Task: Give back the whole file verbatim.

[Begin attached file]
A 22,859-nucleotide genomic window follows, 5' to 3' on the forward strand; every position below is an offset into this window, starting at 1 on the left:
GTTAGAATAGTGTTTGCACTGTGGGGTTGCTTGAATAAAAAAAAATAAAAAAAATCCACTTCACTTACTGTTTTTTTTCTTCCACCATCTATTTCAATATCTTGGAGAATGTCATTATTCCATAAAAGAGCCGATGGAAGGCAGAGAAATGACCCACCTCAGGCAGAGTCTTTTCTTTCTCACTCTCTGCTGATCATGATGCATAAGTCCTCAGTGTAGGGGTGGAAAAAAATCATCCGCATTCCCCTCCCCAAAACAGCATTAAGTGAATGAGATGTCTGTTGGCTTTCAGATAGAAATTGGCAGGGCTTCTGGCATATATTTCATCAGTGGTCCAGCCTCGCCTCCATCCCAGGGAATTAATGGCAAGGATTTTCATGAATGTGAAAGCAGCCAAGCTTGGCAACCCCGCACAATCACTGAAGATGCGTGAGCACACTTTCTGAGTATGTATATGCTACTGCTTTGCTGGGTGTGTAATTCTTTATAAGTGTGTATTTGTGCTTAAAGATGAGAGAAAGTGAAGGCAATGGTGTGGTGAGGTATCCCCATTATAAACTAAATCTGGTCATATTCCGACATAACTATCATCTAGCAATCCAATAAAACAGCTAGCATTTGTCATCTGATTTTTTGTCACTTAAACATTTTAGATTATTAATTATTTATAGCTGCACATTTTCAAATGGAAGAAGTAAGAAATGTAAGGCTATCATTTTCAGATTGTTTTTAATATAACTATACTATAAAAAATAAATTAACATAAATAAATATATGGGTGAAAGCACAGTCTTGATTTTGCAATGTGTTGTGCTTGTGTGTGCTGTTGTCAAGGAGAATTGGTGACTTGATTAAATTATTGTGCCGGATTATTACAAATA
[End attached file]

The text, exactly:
A 22,859-nucleotide genomic window follows, 5' to 3' on the forward strand; every position below is an offset into this window, starting at 1 on the left:
GTTAGAATAGTGTTTGCACTGTGGGGTTGCTTGAATAAAAAAAAATAAAAAAAATCCACTTCACTTACTGTTTTTTTTCTTCCACCATCTATTTCAATATCTTGGAGAATGTCATTATTCCATAAAAGAGCCGATGGAAGGCAGAGAAATGACCCACCTCAGGCAGAGTCTTTTCTTTCTCACTCTCTGCTGATCATGATGCATAAGTCCTCAGTGTAGGGGTGGAAAAAAATCATCCGCATTCCCCTCCCCAAAACAGCATTAAGTGAATGAGATGTCTGTTGGCTTTCAGATAGAAATTGGCAGGGCTTCTGGCATATATTTCATCAGTGGTCCAGCCTCGCCTCCATCCCAGGGAATTAATGGCAAGGATTTTCATGAATGTGAAAGCAGCCAAGCTTGGCAACCCCGCACAATCACTGAAGATGCGTGAGCACACTTTCTGAGTATGTATATGCTACTGCTTTGCTGGGTGTGTAATTCTTTATAAGTGTGTATTTGTGCTTAAAGATGAGAGAAAGTGAAGGCAATGGTGTGGTGAGGTATCCCCATTATAAACTAAATCTGGTCATATTCCGACATAACTATCATCTAGCAATCCAATAAAACAGCTAGCATTTGTCATCTGATTTTTTGTCACTTAAACATTTTAGATTATTAATTATTTATAGCTGCACATTTTCAAATGGAAGAAGTAAGAAATGTAAGGCTATCATTTTCAGATTGTTTTTAATATAACTATACTATAAAAAATAAATTAACATAAATAAATATATGGGTGAAAGCACAGTCTTGATTTTGCAATGTGTTGTGCTTGTGTGTGCTGTTGTCAAGGAGAATTGGTGACTTGATTAAATTATTGTGCCGGATTATTACAAATA